An interest in creative writing was fostered early on for Forster resident Barbara Edmunds.
It’s an interest that has stuck with her through the many stages and phases of life and now, the flair for fitting words together has been rewarded.
Barbara’s short story, “A Worn Out Knee” has been included in Seniors’ Stories Volume 4, which includes more than 100 inspiring short stories written by seniors.
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“It was the first competition I had entered, and really, I didn’t expect it to come to much,” Barbara explained.
“I was expecting they would notify people of the outcome at the end of September, and I heard nothing, so I just thought that was it.”
So, putting the competition to the back of her mind, Barbara went on a holiday, returning to an unexpected email containing exciting news.
“I was so close to deleting it as spam, I don’t know why I read it,” she laughed.
“Then I realised what it was and it was very exciting.”
Writing has always been something I enjoy, and it’s nice just to get that bit of acknowledgement that what you are doing is something someone else can enjoy.Barbara Edmunds
The theme of the competition focused on the benefits of aging, and Barbara’s story drew on her own experience.
“A Worn Out Knee was written about my experience getting a knee replacement, and how it changed my life,” she explained.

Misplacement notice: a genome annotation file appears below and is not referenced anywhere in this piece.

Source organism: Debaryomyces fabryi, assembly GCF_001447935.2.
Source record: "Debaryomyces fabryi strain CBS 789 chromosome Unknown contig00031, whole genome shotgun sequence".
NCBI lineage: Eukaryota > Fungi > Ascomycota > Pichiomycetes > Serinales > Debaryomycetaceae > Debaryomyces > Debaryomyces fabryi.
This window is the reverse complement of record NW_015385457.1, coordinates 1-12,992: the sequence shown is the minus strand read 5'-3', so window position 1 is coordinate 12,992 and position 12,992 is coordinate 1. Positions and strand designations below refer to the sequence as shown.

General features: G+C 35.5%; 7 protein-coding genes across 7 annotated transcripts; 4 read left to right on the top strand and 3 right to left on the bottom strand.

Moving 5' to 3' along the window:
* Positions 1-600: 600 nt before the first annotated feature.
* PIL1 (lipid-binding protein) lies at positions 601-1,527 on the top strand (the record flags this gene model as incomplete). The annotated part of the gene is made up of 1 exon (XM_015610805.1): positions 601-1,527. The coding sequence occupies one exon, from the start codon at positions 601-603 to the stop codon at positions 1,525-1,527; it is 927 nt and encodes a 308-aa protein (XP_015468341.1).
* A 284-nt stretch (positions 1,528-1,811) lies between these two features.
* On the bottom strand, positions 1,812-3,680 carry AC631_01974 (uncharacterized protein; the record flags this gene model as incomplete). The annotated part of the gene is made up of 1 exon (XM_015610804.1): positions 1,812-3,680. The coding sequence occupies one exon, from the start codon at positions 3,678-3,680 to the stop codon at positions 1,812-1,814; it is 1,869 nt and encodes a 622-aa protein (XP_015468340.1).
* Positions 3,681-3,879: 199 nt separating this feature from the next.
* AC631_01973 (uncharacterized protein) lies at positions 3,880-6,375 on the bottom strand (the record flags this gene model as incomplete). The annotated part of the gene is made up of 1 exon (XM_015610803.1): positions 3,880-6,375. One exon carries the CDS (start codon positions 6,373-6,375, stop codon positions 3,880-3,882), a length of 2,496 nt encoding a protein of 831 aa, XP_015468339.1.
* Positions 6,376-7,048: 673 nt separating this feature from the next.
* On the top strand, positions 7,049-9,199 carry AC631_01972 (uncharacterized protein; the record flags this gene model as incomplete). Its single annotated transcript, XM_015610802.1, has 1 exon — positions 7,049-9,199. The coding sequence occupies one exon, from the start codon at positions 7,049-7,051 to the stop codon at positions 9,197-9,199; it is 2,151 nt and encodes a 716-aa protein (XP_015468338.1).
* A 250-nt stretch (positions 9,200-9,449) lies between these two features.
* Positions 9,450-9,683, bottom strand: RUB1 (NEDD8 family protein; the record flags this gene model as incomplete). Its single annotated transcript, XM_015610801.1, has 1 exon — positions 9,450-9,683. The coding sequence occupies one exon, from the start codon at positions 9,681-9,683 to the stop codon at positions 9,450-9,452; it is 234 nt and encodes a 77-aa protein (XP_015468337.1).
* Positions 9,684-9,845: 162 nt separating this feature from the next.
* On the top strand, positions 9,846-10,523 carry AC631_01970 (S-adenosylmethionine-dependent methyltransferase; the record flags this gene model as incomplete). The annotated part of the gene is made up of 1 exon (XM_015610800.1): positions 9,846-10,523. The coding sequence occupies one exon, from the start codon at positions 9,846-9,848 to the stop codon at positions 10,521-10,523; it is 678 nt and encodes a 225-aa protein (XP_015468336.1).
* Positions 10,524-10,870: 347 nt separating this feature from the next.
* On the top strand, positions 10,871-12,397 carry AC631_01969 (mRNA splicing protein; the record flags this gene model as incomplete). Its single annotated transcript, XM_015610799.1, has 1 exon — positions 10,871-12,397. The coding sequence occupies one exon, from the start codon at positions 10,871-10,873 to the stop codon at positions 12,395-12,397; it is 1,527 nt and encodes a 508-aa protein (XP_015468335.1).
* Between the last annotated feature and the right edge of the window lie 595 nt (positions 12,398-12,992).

“I was working then, and I wasn’t really enjoying it, so I took the opportunity to retire when I had the knee replacement, and then it all became about designing my life after work.
“The knee was the catalyst for a very big lifestyle change.”
Barbara left her job in Taree and moved to Forster, a significant lifestyle change she quickly learned to love.
“After being a bit worried about retiring it actually turned out to be a really great thing,” she said.
“I’ve been very blessed in that the knee reconstruction has been the most serious thing that has happened to me, and it has had a positive impact.
“I’ve been fortunate enough to do a lot of travelling, and I’ve made some nice friends here. It’s a totally different lifestyle in so many ways.”
Barbara’s interest in creative writing was piqued by an English teacher she described as one in a thousand.
“She was fantastic, she inspired a love for words and the way you can put them together and come out with totally different meanings,” Barbara said.
“Many years later I did a diploma in creative writing, and that was a great avenue to get back into writing while I was working full time.
When she retired, Barbara joined the Scribblers writing group, before moving across to U3A.
“Through those groups and the creative writing course I learned a lot.” she said.
“Writing has always been something I enjoy, and it’s nice just to get that bit of acknowledgement that what you are doing is something someone else can enjoy.”